Flash Metal Suicide: The Coma-Tones

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“No matter how hard I try, it comes out wrong” - Delicious Venom

I’m about to tell you about the coolest band that LA ever had. Cooler than Motorcycle Boy, even. I don’t think even Francois would argue that. What you do with this information is your business, but I just thought you deserved to know. If you read Slash’s book, he mentioned how GN’R were too dark for the glam bands in Hollywood and too glam for the dark bands. He was right. There was deliciously seamy underground in LA rock n’ roll in the 1980’s, filled with freaks and weirdos and druggy shamans and bleary-eyed dead-enders who ran all the way to the end of the America to find somebody to love, and still came up wanting.

The most infamous character in that whole scene was probably Jeffrey Lee Pierce of voodoo gospel-billy blues-punks The Gun Club, a man who allowed rock’n’roll to thoroughly destroy him, but there were plenty of other would-be rock messiahs trawling that town, from the Leaving Trains’ cross-dressing gonzo rock journalist Falling James to displaced cow-girl Texacala Jones of Tex and the Horseheads to The Flesheaters’ punk poet Chris D. There were bands that took the Hollywood glam template and turned into something remarkably more perverse, like future-shock rockers Rebel Rebel, needle-punks Stars from Mars or gender-bending provocateurs The Ultras, and then were the bands that were just plain ol’ mean, like the aforementioned Motorcycle Boy, The Humpers, The Hangmen, and The Coma-Tones, bands that took the basic Stones/Aerosmith template and dragged it right into the depths of LA’s sun-bleached depravity.

Guitarist Jimmy James, incidentally, was in both The Hangmen and the Coma-Tones and even before that, Rock City Angels. He’s still in the Hangmen, matter of fact, and he’s one of Hollywood rock’n’roll’s unsung heroes, a guitar-slinger with a past as harrowing as a character in a Johnny Cash song, a wanted man who’s been living on borrowed time for decades who’s responsible from some of the most searing, vital rock’n’roll Los Angeles has ever spewed up. The Hangmen have their own careening story arc, and we’ll talk about them someday, but this week, let’s talk about the band that everybody who was actually there would tell you was as good, if not better, than GN’R. The Coma-Tones achieved nothing but infamy during their time together and barely recorded and released anything at all, but every gig was a vicious stab into the very heart of darkness, a demonstration of formidable rock firepower discharged by slinky, back-alley creeps led by Jim Morrison’s one true successor, the eminently regal and elegantly wasted Gio Vitanza. Even his name slithers off the tongue like a venomous serpent. No one could command a room like Vitanza, and no band could ever successfully follow The Coma-Tones. When they left the stage, the night was over. You could burn down the club, because no one was ever going to top them.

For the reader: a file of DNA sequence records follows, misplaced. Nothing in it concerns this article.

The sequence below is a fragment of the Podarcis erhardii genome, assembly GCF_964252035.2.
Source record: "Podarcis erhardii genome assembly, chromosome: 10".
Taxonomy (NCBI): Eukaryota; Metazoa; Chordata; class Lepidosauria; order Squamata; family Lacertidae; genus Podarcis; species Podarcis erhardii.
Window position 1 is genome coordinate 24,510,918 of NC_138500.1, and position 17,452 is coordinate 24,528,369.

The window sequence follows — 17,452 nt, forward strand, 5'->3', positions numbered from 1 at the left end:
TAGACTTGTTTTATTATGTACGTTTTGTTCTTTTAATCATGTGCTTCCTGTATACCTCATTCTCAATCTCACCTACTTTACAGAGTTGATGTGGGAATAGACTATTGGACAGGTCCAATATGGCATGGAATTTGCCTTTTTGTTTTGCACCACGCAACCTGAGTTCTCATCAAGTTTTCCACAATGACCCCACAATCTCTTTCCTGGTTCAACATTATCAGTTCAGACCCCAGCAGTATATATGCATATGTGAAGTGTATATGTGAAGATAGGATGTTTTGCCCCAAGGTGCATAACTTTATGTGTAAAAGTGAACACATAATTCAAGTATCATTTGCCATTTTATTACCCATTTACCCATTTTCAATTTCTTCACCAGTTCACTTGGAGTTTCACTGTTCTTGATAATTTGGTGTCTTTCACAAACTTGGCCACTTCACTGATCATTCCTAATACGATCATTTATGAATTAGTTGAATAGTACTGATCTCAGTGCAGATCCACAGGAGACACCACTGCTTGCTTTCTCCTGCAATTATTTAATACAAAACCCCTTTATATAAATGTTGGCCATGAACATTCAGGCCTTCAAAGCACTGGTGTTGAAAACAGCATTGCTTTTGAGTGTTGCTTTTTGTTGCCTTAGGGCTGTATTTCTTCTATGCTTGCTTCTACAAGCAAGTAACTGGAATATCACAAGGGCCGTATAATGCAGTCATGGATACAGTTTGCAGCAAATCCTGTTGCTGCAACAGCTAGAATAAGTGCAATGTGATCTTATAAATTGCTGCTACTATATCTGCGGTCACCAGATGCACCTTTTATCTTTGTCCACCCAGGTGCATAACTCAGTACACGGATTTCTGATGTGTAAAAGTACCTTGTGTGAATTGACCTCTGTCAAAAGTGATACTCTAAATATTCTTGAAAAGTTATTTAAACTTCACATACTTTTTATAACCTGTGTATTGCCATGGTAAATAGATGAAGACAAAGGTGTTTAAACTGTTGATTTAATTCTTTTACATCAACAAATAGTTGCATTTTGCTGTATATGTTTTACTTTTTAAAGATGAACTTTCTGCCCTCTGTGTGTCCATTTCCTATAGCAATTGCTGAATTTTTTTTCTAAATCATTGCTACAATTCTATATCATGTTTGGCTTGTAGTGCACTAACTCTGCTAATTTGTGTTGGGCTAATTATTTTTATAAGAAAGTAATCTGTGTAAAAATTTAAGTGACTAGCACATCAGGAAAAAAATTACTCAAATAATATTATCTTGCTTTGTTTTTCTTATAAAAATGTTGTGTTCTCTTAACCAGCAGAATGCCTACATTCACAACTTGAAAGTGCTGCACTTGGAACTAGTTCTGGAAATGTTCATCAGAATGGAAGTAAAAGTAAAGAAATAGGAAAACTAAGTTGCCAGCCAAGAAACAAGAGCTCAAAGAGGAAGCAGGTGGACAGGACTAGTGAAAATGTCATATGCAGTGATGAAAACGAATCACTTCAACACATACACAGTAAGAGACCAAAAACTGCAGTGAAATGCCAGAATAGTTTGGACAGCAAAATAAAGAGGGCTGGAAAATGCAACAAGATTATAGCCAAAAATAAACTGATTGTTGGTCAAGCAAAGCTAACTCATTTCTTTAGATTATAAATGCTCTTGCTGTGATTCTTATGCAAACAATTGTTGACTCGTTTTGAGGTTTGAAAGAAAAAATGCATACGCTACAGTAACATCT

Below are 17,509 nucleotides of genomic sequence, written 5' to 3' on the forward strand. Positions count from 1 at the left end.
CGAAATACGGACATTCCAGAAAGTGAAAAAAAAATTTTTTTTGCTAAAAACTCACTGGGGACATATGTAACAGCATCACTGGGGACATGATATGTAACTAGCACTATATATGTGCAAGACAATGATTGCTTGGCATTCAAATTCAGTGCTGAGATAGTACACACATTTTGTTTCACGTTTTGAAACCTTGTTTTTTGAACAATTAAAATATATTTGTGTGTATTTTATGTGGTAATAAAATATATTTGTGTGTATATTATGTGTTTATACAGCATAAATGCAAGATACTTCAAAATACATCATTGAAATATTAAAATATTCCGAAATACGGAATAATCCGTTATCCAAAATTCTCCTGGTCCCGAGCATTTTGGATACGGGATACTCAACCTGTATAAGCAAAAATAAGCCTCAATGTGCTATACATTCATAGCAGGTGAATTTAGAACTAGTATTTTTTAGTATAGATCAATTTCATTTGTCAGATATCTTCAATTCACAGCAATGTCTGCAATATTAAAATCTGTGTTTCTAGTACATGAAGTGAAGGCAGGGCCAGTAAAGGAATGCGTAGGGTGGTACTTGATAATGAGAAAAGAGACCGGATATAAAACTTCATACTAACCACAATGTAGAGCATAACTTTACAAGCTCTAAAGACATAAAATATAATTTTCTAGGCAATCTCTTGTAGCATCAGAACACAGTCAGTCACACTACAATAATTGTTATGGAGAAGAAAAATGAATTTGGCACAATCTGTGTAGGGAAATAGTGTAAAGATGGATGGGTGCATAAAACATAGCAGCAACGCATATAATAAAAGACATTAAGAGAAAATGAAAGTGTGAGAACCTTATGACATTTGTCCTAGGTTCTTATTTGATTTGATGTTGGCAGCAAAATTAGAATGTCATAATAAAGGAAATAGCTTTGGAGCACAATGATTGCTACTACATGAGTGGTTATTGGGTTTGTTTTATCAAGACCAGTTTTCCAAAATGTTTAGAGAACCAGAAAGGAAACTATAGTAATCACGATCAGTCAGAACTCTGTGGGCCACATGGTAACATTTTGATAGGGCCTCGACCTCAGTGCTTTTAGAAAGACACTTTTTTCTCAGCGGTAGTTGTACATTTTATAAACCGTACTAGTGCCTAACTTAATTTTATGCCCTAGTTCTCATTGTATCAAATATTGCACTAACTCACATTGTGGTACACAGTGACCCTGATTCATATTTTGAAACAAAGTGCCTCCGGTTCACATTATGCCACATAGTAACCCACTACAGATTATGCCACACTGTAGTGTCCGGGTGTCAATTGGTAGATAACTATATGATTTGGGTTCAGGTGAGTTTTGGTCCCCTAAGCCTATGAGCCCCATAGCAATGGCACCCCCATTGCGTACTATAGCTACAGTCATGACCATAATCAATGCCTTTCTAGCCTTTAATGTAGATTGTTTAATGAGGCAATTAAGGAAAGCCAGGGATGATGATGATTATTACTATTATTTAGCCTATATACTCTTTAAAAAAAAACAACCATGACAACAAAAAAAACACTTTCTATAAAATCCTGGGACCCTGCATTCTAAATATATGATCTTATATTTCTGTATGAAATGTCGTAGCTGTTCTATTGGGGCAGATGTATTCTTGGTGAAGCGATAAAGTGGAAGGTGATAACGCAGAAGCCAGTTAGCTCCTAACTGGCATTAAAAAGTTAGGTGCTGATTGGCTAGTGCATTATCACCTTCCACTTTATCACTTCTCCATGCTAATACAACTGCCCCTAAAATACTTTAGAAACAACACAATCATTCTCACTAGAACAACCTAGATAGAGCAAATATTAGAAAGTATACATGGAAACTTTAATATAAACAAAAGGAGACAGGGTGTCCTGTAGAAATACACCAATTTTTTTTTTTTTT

So, why haven’t you heard of them? Because they were cursed. Hexed. Somebody layed a whammy on them, and they never found the right voodoo priestess to lift it. That’s gotta be it. I mean, yeah, there was booze and drugs eating them alive from the inside out, but that was happening with most LA bands in the late 80s, it was just a minor occupational hazard. There are legendary showcase gigs the band did for labels that invariably ended with Gio getting loaded and destroying the stage, but that would’ve only sweetened the pot if you wanted to sign a dangerous rock’n’roll band. And it wasn’t lack of commercial appeal, either. Even today, if I told you there was a band in LA that was basically Guns N’ Roses with Jim Morrison up front, you’d buy whatever they were selling. And it’s not like they didn’t deliver the goods, because like I said, there are plenty of people out there that will tell you the Coma-Tones were the best band in LA, period. So really, black magic is the only viable explanation. And the worst part is, at this point, there’s zero chance at late-career redemption, because Gio died a few years back. Not sure of the cause, but given his track record, it probably wasn’t from a broken heart.

There really aren’t any successors to The Coma-Tones, either. Who’d want to be? So there’s not much we can do here but acknowledge that this happened, that this band really did hold the very spirit of rock n’ roll in the palm of their hands for a brief moment around 1990 or so, but it slipped through their shaky fingers and lesser bands ran away with all the glory. What we have left are just a few fading memories and a clutch of hastily recorded songs, just a tantalizing glimpse of what could’ve been. It’s not enough, but it’s all we got. RIP Coma-Tones, the greatest band that never was.